KEIR RADNEDGE REPORTING —- Questions are inevitable about the suitability of Baku in Azerbaijan as one of the Euro 2020 venues after the country’s stand-off with neighbouring Armenia drove Arsenal to omit Henrikh Mkhitaryan from their squad for the Europa League Final there on May 29.
The midfielder is Armenian and fears for his safety because the two countries are locked in a 26-year-old dispute over the disputed Nagorno-Karabakh enclave which likes within Azeri territory.
Mkhitaryan said: “Having considered all current options, we had to take the tough decision for me not to travel with the squad to the Europa League final. It is the kind of game that doesn’t come along very often and I admit, it hurts a lot to miss it.”
Earlier this week Tahir Taghizadeh, Azerbaijan’s ambassador in London, insisted player and club would not meet with any problem.
‘Class A footballer’
He said: “I would say: ‘You are a professional athlete, you are a footballer, and a class A footballer’, so let’s make sure this is a class A event if our purpose is to make a great final.
“If our purpose is to play political games around it, that is something different, but I hope it is not, because you [Mkhitaryan] are being paid as a footballer, not as a politician, so let’s leave other issues aside.”
Arsenal, who will qualify for next season’s Champions League if they beat Chelsea to win their first European trophy since the Cup-winners’ Cup in 1994, have protested in vain to the European federation.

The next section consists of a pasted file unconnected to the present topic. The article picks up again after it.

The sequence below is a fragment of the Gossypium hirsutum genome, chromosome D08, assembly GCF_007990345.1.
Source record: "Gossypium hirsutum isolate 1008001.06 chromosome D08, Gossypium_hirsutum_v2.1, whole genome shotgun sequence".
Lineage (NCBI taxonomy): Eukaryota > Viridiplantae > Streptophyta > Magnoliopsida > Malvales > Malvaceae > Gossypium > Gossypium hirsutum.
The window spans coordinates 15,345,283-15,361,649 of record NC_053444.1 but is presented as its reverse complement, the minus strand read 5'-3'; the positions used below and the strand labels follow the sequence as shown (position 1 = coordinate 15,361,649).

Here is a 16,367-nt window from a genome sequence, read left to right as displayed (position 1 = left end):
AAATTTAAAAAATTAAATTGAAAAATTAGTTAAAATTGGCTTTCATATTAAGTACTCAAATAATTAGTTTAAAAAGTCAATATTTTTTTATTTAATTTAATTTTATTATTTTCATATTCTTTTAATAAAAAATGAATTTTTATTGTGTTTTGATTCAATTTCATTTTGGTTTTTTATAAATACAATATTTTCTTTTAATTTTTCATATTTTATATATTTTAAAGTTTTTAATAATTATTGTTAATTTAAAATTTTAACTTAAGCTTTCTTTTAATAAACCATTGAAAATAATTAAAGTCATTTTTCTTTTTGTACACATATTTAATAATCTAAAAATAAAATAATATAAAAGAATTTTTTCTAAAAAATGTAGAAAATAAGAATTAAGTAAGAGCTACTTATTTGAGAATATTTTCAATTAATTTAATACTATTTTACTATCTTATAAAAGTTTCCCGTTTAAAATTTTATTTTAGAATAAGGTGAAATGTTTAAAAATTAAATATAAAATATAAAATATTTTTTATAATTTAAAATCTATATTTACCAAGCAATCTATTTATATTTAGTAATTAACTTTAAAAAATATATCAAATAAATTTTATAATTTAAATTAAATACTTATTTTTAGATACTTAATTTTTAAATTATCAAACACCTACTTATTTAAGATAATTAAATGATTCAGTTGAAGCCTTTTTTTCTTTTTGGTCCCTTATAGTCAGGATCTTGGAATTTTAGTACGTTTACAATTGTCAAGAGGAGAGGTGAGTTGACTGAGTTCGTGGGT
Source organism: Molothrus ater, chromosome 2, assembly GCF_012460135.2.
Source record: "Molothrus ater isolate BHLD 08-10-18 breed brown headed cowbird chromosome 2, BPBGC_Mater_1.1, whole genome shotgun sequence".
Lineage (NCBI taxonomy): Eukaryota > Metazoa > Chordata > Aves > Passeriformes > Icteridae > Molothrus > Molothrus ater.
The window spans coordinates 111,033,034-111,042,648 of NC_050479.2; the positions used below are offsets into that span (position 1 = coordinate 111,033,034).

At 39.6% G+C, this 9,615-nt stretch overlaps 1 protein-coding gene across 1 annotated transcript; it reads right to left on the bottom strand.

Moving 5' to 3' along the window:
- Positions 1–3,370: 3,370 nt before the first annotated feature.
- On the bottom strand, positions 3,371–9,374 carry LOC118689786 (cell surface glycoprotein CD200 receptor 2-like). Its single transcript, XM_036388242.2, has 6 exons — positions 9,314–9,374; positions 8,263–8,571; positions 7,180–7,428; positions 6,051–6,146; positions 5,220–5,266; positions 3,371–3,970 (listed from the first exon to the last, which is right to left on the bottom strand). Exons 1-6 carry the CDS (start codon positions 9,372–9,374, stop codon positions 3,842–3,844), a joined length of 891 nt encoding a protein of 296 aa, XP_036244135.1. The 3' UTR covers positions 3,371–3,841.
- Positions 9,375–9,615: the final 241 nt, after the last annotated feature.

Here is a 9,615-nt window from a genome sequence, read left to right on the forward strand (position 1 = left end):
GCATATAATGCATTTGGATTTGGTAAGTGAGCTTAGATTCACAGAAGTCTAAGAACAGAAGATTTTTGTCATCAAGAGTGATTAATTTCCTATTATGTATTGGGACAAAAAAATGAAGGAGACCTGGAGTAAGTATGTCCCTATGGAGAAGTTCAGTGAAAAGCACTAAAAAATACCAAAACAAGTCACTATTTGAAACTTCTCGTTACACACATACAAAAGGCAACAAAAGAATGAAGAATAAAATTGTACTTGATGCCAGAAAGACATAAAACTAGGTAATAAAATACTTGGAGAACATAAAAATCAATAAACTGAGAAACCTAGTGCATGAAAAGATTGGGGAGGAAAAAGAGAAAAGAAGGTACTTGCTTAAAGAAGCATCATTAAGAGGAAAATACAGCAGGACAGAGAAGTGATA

A statement said: “We have written to UEFA expressing our deep concerns about this situation.
“We have thoroughly explored all the options for Micki to be part of the squad but after discussing this with Micki and his family we have collectively agreed he will not be in our travelling party. Micki has been a key player in our run to the final so this is a big loss for us from a team perspective.
“We’re also very sad that a player will miss out on a major European final in circumstances such as this, as it is something that comes along very rarely in a footballer’s career.”
It is not unusual for players to avoid travelling, in European competition, to countries where their nationality might risk creating difficulties. Mkhitaryan, for example, has missed early-round ties in Azerbaijan while with both Borussia Dortmund and Arsenal.
This is the first time, however, that the problem has compromised a final.
UEFA pursues a diplomatic path, with a care for political disputes, among its 55 member nations when it comes to European Championship and age-group qualifying ties. For example, Russia and Ukraine are kept apart, as are Gibraltar and Spain, Kosovo and Serbia etc.
This means it is not as firm about unrestricted access as is world federation FIFA for the World Cup. FIFA insists that the governments of bidding host nations must guarantee right of entry during the tournament for players, officials and fans of every nation state.
Now that the issue has been raised on such a high-profile stage UEFA may come under pressure to review its own policy, particularly with Baku having been chosen to stage three group matches and one quarter-final during next year’s European Championship finals.
The 68,700- capacity Tofikh Bakhramov stadium – named after the Soviet Azeri linesman who played a crucial role in the 1966 World Cup Final – is by far the most distant of all the 12 Euro venues. It lies geographically within Asia and is 1,300 miles from the next-furthest-east host city, the Romanian capital of Bucharest.
Azerbaijan has also been a problematic venue for other events, such as the 2015 European Games, because of its restrictions on entry access for some western media outlets.